Derech Hashem – The Way of G-d 2:4:2
Adam and Eve — who were everyone’s ancestors, of course 1 — were on a far greater spiritual level than any one of us, as we’d already explained 2. They deserved great homage and eternal life, and had they not sinned they’d have achieved greater and greater heights 3.
They’d then have had as many descendants as G-d saw fit for there to be, and they’d have all delighted in His benevolence along with Adam and Eve. It’s just that those descendants were to be comprised of different levels in that some would have been primary and others secondary, “roots” and “branches” 4.
But Adam and Eve descended far downward when they sinned and became sullied with all sorts of murkiness and impurity, as we’d also pointed out 5. As a consequence their descendants – we ourselves — slid to a level that almost precluded them from reaching the exalted and immortal level originally due them.
That’s not to say that we’re incapable of ascending higher than the level we’d sunk to, or that Adam and Eve were denied the chance to return to their original level even though they’d descended so. Humanity has been granted the freedom to choose to ascend to a very great level. It’s just that there’s a time limit within which we can do that, not unlike the time limit each one of us has in this world to rectify ourselves and attain a place in the World to Come 6; after all, everything that requires effort has a time limit.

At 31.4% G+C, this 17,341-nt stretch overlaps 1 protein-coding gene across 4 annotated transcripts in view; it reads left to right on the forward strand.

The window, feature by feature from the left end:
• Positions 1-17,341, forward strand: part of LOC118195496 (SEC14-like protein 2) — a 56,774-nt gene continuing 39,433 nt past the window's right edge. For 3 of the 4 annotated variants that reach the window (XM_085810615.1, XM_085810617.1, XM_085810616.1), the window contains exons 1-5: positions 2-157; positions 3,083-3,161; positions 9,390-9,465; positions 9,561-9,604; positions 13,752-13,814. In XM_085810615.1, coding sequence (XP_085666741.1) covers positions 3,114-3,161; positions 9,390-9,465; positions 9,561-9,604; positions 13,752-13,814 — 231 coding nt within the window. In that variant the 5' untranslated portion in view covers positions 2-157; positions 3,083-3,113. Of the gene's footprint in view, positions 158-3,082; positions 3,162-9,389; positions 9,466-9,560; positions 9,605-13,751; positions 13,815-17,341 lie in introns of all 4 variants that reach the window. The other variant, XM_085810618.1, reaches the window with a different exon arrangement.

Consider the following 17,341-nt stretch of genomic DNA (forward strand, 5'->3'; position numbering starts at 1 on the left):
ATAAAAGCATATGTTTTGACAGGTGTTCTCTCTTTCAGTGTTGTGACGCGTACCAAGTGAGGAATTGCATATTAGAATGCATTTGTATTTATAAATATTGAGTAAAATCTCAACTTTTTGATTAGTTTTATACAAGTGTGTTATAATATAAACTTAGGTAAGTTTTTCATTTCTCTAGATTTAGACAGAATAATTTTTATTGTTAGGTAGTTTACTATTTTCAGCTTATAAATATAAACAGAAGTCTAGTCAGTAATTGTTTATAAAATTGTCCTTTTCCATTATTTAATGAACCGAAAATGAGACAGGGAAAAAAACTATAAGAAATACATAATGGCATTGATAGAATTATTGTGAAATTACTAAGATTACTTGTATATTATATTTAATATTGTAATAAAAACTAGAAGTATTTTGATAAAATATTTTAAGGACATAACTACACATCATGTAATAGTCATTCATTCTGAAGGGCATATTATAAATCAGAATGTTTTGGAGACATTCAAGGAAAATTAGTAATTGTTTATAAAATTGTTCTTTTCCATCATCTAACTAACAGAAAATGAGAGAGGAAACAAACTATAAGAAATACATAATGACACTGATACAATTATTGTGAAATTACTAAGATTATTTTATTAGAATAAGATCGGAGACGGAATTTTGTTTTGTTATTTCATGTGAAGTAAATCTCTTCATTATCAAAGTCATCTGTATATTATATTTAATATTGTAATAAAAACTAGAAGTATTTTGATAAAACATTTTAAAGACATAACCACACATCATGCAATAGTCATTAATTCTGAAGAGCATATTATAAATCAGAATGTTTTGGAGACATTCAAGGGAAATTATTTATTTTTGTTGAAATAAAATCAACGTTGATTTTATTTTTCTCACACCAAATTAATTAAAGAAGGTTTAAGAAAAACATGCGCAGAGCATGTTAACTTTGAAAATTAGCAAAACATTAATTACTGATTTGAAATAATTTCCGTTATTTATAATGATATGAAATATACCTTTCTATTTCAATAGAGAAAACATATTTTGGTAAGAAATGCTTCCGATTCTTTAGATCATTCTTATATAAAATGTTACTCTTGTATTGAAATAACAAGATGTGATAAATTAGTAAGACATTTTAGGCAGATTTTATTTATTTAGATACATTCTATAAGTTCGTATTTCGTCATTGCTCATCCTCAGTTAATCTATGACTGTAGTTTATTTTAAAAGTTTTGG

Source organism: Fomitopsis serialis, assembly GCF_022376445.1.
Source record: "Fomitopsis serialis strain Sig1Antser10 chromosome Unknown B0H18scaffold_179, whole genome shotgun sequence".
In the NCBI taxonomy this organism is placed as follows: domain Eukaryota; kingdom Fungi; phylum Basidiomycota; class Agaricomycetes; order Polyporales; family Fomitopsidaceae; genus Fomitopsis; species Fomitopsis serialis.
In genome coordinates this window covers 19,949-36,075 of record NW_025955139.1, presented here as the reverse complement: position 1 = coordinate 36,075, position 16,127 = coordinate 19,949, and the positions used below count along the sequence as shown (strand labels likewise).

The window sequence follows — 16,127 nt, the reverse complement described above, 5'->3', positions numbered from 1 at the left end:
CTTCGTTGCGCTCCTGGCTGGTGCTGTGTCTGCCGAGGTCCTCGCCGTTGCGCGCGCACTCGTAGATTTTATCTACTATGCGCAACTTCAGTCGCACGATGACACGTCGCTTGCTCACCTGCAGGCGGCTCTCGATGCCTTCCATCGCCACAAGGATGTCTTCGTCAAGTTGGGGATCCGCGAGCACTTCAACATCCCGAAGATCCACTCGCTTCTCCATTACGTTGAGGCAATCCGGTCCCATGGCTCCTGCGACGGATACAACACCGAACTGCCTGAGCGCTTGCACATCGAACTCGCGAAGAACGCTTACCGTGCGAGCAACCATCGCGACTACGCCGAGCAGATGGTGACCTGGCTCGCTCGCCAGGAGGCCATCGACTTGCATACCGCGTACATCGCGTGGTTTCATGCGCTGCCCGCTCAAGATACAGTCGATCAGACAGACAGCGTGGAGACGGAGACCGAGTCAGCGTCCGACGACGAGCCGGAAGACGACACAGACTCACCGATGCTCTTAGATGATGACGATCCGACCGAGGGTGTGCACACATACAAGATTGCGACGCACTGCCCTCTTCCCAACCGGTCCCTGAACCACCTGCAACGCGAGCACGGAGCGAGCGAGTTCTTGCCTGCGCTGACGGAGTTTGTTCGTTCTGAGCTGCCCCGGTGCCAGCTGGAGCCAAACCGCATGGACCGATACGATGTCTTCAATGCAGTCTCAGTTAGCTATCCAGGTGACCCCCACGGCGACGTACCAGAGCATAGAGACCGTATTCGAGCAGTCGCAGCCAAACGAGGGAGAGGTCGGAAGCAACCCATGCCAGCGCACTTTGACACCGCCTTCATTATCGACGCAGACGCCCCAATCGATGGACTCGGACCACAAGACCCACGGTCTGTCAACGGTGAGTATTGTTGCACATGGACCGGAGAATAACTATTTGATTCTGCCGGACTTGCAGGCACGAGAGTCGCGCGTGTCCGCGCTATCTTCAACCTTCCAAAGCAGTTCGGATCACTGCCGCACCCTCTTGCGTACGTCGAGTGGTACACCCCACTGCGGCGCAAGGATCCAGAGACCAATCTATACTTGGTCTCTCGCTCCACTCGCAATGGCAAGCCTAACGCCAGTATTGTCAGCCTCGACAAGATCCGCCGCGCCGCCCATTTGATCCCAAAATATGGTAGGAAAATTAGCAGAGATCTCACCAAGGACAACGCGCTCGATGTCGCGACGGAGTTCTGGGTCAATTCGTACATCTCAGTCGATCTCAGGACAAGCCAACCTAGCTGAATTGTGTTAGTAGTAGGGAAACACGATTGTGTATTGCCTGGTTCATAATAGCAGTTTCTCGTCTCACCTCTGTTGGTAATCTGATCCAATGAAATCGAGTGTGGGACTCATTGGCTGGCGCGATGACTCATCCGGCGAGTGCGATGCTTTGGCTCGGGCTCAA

1 This point will matter later on when it’s explained why the Jewish Nation alone was chosen.
2 See 1:3:6-8.
Ramchal depicts them in Adir Bamarom (p. 29) as being so pure at first that they could have single-handedly finished off the order of perfection that G-d set in motion. All wrong would have been turned to right there and then, as will eventually happen, and all of creation would have been utterly purified.
3 See 1:3:13 for our connection to that, and Da’at Tevunot 40, 126 for more about their sin.
4 I.e., major family lines and minor ones.
5 See 1:3:8 and 1:4:2.
6 See 1:3:3.
(c) 2017 Rabbi Yaakov Feldman
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Rabbi Feldman’s new annotated translation of Rabbi Yehuda Ashlag’s “Introduction to the Zohar” is available as “The Kabbalah of Self” on Kindle here. His annotated translation of Maimonides’ “Eight Chapters” is available here and his annotated translation of Rabbeinu Yonah’s “The Gates of Repentance” is available here.
He has also translated and commented upon “The Path of the Just” and “The Duties of the Heart” (Jason Aronson Publishers).